Leonard’s main contact with the outside world is his daughter Ariel (Lili Taylor), a dancer-turned-Pilates instructor, with whom he has settled into an amiable relationship, though he must hide his disappointment that at thirty-nine she is at loose ends, still looking for love and a father for a longed-for child.

We’ll see if, sans guarantee, I am able to pull a seat. It’s at the Horton Plaza 14, for which I am grateful, since there is little parking for some of the others downtown. Marcie and I also had some mischievous moments in that theater… usually because we found ourselves more interesting in the dark than the drivel we often found there. At any rate, without that distraction, I shall endeavor to provide some useful feedback, as she did, later on.

At the least, the synopsis makes the movie sound like a relevant cautionary tale for me… we’ll see. More info later.


Sunday, December 9, 2007

Marcie's Little Qipao (Adult Situations)

In trying to stay upbeat for a few posts, it has occurred to me that I could share some of the fun... within reason. So, as I have alluded to before, Marcie and I had quite the sexual relationship. Come back tomorrow if you don't want ot hear about it. I won't get (too) graphic.

One of the things Marcie did for me that stood out was put up with my various passing fancies. I had a passing fancy for jumping her in while she was in her work clothes, so she put up with that for a year. I went through the stockings and garter phase, she loved that (or pretended to), did the merry widow lingerie thing, etc. etc.

One of those passing fancies that stood out was the cheongsam (or qipao). Marcie introduced me to this sexy Chinese dress with her all-night Gong Li movie events, remarking on how they fit the actress, testing to see if I thought Gong Li was pretty (I did, but she's not my type).

I was soon thinking Marcie would fit one even better, and started pestering her. I had all but given up after a few solid months mentioning it in the afterglow, at dinner, when we woke up and were cuddling in bed against the impending responsibilities of work. Basically, whenever it struck me I had not mentioned it.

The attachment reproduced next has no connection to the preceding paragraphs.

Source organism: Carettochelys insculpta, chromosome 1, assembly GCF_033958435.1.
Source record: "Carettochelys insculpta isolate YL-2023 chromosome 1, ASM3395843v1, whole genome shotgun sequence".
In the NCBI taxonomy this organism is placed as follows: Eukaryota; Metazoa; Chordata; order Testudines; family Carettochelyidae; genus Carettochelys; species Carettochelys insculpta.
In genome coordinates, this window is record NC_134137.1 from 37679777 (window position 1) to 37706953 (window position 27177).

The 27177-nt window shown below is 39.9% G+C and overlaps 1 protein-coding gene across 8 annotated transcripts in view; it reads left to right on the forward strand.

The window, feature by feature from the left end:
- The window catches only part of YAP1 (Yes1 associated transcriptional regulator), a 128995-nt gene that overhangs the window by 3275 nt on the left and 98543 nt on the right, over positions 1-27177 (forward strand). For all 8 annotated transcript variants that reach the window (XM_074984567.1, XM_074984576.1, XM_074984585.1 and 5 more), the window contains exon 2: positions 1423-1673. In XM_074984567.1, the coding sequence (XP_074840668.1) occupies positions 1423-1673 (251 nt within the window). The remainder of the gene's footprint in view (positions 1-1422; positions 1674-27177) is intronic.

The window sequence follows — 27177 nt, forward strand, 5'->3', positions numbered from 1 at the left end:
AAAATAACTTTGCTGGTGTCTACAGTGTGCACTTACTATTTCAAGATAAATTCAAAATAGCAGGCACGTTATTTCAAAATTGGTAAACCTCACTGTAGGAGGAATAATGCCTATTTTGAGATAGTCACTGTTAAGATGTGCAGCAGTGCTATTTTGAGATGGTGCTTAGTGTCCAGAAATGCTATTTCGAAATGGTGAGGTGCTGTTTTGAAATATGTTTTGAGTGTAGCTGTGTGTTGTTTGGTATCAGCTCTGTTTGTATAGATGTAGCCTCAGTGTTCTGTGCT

Well, Marcie surprised me with her little qipao after a trip to Chinatown in San Francisco. She not only wore it for me, but she went through elaborate hair preparations, leaving her red locks in a chopstick-bun. She could have been quite the arm-candy at a social.

Alas, we never got to put it to use in a social setting. She wore it a few times for me and made the mistake of wearing it after we had been separated by a trip I took to school (5 weeks). The resultant ravishing was too much, and the zipper gave out (meaning became separated from the silk).

But her green-blue eyes really went well with it. Not having her to model it takes a lot away from the dress, but it's still a pretty reminder. I can't wait to ask Jane about that shopping trip when I visit later this month or early next year.

In Better Days We Had Animal Pals

In better days, Marcie and I would take walks around the neighborhood. Generally speaking, Marcie did this every day or other day and preferred to go alone, but it was not uncommon for me to go with her.

It was nice to hold hands, even as they turned sweaty and Marcie grew annoyed. It was also fun to stop and chat with our mutual animal pals, petting the dogs we knew wouldn't bite. Both of us also enjoyed being waylaid by attention-starved "outside" kitties, which invariably ate up a good five or ten minutes of our time.

Marcie drew the animals in. I had always been boastful of my charming ways with the furred set, but Marcie was so gentler and quiet, usually able to suppress her own versions of my sometimes boisterous outbursts of delight at spying some furred denizen of the neighborhood. Consequently, I have many of my neighborhood animal pals because of her and because I was with her when she won them over.

Tonight I took a little walk down the block and visited a few of them before dusk brought the cats' more private nocturnal urges and the dogs' more guarded natures to bear. I wanted to take a walk with Marcie, so I just retraced our meandering neighborhood route.

Each animal I met and pet opened a floodgate. Memories of visits from those better days, those sweaty-palmed, frumpy-comfy walks, washed over me as not one or two or even three, but six separate cats we both had known visited with me tonight. I also checked in on Fred the Bellowing Basset Hound, who bayed mournfully when I was done petting him and moved on. I "feel ya," brother Fred.

When I got home, I turned and looked down the alley I liked to walk home in. Marcie and I both enjoyed visiting with a huge clutch of cats, all feral, who live behind a TV repair shop there. I noted a stunning sky, and thought I would share a snapshot I ran in and got the camera for. It became a "Stunning sky with telephone poles" shot of the alley instead.

Alley of The Cats at Sunset